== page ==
Chapter

Responding to Climatic Challenges

Alan L. Olmstead and Paul W. Rhode

in The Economics of Climate Change

Published by University of Chicago Press

Published in print June 2011 | ISBN: 9780226479880
Published online February 2013 | e-ISBN: 9780226479903 | DOI: http://dx.doi.org/10.7208/chicago/9780226479903.003.0007
Responding to Climatic Challenges

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This chapter provides a long-term perspective for understanding how American farmers have responded to new and challenging growing environments that in some cases involved greater temperature variations than are forecast in many contemporary climate change scenarios. The chapter examines the regional climatic barriers that were encountered in the expansion of the agricultural frontier across North America and the collaborative innovations of farmers, agricultural experiment and extension agents, and seed companies in responding to them for wheat, corn, and cotton. These changes for the most part occurred before a modern understanding of plant genetics informed breeding activities. The evidence says nothing directly about the ability of future farmers aided by rapid advances in plant sciences to respond to climatic changes, but the historical adjustment process does indicate that the malleability of the agricultural enterprise rendered obsolete the predictions of many past experts. The historical record does show that farmers were able to develop technologies to push crop production into areas previously thought unsuitable for agriculture because of the harsh climatic conditions.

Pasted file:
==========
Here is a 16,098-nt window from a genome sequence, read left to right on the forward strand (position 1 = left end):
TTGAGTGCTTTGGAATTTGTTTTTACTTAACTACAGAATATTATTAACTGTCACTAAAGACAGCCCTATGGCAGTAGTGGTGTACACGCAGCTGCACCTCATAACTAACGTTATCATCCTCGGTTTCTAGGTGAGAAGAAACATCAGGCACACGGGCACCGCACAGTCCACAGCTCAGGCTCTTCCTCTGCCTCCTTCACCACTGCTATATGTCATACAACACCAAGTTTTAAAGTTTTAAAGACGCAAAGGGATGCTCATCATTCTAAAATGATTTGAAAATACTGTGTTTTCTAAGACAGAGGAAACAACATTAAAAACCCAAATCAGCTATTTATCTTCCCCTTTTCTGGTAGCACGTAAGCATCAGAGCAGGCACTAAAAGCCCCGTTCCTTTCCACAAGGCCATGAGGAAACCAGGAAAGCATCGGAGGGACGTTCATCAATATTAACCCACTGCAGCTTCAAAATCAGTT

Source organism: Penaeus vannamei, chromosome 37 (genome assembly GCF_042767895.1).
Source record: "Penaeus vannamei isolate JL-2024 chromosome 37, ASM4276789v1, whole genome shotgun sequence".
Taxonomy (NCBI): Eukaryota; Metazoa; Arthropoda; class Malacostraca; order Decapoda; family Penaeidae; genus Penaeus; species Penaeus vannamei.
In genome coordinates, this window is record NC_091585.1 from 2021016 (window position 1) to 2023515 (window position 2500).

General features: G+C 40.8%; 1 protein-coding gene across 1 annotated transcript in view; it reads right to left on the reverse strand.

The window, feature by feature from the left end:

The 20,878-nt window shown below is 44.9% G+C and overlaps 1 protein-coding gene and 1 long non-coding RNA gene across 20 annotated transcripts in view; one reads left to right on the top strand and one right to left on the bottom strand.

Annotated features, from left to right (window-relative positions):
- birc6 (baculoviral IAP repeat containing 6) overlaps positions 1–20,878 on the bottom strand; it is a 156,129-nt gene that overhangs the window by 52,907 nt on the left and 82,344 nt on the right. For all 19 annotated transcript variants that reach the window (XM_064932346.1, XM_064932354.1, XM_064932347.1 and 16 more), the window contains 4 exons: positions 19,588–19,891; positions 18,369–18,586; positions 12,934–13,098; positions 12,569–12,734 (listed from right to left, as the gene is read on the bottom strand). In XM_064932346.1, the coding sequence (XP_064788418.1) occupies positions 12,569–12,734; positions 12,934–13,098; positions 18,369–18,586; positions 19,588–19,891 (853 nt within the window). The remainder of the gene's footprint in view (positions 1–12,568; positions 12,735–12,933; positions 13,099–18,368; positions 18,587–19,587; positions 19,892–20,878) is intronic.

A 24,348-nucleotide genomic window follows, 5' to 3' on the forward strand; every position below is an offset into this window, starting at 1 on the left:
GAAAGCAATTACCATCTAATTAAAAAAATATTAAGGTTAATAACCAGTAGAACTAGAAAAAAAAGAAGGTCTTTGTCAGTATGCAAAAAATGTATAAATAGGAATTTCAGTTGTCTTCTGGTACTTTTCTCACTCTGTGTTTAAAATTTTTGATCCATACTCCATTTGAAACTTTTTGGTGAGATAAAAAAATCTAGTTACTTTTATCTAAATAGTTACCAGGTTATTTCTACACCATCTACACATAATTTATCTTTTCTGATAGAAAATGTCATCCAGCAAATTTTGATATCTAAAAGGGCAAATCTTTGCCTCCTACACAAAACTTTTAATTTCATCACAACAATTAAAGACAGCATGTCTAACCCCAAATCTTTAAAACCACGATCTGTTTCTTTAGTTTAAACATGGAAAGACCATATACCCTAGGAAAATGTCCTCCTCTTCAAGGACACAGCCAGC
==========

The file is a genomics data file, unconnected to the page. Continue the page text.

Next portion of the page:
Keywords: U.S. agriculture; climate change; plant sciences; breeding activities; atmospheric changes; global warming; crop production

Chapter.  9962 words.  Illustrated.

Subjects: Economic Development and Growth

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